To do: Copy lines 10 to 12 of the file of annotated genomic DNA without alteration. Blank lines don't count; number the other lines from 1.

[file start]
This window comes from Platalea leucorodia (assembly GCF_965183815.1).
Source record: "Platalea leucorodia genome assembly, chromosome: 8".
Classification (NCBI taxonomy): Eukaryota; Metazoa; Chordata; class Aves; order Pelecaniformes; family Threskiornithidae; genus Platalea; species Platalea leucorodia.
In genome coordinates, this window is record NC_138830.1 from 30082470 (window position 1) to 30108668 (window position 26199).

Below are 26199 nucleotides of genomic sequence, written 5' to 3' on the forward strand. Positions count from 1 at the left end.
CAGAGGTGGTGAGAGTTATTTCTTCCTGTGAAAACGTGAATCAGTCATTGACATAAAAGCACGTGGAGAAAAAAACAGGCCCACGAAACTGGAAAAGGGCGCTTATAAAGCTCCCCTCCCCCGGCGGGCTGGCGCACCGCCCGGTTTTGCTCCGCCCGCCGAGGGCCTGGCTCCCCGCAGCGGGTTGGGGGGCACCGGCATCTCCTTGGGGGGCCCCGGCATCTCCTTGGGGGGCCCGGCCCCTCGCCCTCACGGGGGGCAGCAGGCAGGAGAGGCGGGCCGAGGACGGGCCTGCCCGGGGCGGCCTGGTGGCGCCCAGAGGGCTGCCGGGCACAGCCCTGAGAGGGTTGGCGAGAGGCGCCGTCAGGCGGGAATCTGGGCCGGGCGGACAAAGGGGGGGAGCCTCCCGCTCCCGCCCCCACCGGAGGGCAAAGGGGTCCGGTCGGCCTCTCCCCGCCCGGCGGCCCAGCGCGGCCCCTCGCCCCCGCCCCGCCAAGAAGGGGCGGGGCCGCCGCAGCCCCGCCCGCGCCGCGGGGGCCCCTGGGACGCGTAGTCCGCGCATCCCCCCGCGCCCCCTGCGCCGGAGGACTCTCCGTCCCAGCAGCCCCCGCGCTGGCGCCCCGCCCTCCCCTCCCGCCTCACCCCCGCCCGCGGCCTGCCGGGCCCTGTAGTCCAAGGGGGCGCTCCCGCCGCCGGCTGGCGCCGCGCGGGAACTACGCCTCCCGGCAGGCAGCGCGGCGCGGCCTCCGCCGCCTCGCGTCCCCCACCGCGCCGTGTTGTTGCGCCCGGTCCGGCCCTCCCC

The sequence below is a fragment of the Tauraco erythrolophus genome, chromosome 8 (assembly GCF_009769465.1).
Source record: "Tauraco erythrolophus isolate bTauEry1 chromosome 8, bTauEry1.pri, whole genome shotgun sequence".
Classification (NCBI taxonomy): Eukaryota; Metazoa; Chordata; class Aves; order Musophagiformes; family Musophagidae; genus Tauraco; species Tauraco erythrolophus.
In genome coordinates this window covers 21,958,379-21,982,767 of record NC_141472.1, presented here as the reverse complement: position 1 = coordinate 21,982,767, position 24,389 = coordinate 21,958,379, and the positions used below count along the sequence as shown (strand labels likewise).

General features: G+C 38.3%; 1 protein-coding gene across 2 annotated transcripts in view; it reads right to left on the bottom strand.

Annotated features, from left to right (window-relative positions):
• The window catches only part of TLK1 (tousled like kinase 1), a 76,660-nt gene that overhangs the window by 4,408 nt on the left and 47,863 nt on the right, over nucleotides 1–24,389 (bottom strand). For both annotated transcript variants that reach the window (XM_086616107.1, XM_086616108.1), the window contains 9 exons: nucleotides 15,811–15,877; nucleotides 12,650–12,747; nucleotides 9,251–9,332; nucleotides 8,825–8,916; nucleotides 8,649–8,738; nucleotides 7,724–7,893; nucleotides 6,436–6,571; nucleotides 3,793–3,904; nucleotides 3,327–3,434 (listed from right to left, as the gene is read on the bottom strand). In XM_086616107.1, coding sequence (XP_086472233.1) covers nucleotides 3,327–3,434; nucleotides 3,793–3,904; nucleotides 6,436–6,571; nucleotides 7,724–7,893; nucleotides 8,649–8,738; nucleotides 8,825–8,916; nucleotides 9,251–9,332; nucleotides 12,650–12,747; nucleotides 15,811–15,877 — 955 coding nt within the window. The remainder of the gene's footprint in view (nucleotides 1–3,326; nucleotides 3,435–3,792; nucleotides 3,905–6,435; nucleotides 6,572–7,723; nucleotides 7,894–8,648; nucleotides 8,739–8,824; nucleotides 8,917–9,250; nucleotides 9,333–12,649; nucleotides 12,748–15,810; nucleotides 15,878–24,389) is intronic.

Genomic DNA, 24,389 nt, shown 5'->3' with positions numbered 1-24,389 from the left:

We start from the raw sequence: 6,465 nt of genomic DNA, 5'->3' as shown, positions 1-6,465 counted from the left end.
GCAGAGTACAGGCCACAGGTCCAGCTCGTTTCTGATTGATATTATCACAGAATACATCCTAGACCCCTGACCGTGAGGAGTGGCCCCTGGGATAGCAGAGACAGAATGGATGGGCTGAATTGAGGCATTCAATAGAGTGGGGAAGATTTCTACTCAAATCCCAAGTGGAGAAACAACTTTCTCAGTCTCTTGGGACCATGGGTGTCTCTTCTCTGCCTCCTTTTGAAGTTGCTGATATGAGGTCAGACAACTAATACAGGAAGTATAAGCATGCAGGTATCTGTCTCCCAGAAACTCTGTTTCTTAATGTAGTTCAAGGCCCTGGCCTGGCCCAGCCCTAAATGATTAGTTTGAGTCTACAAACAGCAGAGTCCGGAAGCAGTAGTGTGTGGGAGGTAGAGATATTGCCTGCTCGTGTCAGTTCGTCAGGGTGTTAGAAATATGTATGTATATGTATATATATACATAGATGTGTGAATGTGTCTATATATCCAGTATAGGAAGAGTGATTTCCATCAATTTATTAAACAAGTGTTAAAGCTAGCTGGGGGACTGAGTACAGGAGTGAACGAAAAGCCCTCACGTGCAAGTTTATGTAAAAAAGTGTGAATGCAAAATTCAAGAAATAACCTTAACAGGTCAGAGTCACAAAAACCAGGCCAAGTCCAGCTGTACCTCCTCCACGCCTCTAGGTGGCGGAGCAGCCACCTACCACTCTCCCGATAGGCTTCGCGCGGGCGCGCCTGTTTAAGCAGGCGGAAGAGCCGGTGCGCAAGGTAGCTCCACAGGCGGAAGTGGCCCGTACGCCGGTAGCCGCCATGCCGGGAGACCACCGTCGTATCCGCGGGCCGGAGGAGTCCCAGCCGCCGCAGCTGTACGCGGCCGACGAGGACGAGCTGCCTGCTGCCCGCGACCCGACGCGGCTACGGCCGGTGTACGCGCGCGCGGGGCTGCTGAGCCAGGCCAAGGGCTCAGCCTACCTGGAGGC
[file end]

In genome coordinates this window covers 21,958,379-21,982,767 of record NC_141472.1, presented here as the reverse complement: position 1 = coordinate 21,982,767, position 24,389 = coordinate 21,958,379, and the positions used below count along the sequence as shown (strand labels likewise).

General features: G+C 38.3%; 1 protein-coding gene across 2 annotated transcripts in view; it reads right to left on the bottom strand.

Annotated features, from left to right (window-relative positions):